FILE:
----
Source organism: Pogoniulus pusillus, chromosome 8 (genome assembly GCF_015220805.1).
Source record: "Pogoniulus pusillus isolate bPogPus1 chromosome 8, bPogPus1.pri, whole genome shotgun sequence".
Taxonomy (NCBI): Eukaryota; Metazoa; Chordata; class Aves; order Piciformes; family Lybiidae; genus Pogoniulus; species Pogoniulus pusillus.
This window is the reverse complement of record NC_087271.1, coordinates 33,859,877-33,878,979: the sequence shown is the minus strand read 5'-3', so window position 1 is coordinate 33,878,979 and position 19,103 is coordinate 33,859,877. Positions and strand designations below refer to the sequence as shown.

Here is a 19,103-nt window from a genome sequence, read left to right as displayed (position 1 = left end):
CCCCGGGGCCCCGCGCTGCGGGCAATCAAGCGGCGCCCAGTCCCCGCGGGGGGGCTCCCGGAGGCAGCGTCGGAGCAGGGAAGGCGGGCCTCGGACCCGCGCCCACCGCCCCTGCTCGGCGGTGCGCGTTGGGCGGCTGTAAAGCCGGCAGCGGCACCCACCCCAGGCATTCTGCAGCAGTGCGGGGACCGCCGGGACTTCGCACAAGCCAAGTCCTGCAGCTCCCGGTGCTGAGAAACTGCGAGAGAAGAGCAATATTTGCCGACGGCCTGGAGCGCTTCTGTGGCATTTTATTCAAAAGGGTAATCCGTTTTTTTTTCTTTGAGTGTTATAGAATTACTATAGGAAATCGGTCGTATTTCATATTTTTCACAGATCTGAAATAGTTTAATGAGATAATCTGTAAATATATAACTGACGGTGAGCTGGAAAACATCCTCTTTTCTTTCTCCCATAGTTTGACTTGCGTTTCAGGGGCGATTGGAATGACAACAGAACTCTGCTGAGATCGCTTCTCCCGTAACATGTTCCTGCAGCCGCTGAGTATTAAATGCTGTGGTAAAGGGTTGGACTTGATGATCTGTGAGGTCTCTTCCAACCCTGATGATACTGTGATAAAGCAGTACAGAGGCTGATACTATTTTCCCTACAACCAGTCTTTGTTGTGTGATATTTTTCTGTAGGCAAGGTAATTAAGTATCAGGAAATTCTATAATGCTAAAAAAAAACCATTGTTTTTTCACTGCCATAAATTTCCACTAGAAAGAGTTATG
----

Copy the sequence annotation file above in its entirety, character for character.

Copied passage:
Source organism: Pogoniulus pusillus, chromosome 8 (genome assembly GCF_015220805.1).
Source record: "Pogoniulus pusillus isolate bPogPus1 chromosome 8, bPogPus1.pri, whole genome shotgun sequence".
Taxonomy (NCBI): Eukaryota; Metazoa; Chordata; class Aves; order Piciformes; family Lybiidae; genus Pogoniulus; species Pogoniulus pusillus.
This window is the reverse complement of record NC_087271.1, coordinates 33,859,877-33,878,979: the sequence shown is the minus strand read 5'-3', so window position 1 is coordinate 33,878,979 and position 19,103 is coordinate 33,859,877. Positions and strand designations below refer to the sequence as shown.

Here is a 19,103-nt window from a genome sequence, read left to right as displayed (position 1 = left end):
CCCCGGGGCCCCGCGCTGCGGGCAATCAAGCGGCGCCCAGTCCCCGCGGGGGGGCTCCCGGAGGCAGCGTCGGAGCAGGGAAGGCGGGCCTCGGACCCGCGCCCACCGCCCCTGCTCGGCGGTGCGCGTTGGGCGGCTGTAAAGCCGGCAGCGGCACCCACCCCAGGCATTCTGCAGCAGTGCGGGGACCGCCGGGACTTCGCACAAGCCAAGTCCTGCAGCTCCCGGTGCTGAGAAACTGCGAGAGAAGAGCAATATTTGCCGACGGCCTGGAGCGCTTCTGTGGCATTTTATTCAAAAGGGTAATCCGTTTTTTTTTCTTTGAGTGTTATAGAATTACTATAGGAAATCGGTCGTATTTCATATTTTTCACAGATCTGAAATAGTTTAATGAGATAATCTGTAAATATATAACTGACGGTGAGCTGGAAAACATCCTCTTTTCTTTCTCCCATAGTTTGACTTGCGTTTCAGGGGCGATTGGAATGACAACAGAACTCTGCTGAGATCGCTTCTCCCGTAACATGTTCCTGCAGCCGCTGAGTATTAAATGCTGTGGTAAAGGGTTGGACTTGATGATCTGTGAGGTCTCTTCCAACCCTGATGATACTGTGATAAAGCAGTACAGAGGCTGATACTATTTTCCCTACAACCAGTCTTTGTTGTGTGATATTTTTCTGTAGGCAAGGTAATTAAGTATCAGGAAATTCTATAATGCTAAAAAAAAACCATTGTTTTTTCACTGCCATAAATTTCCACTAGAAAGAGTTATG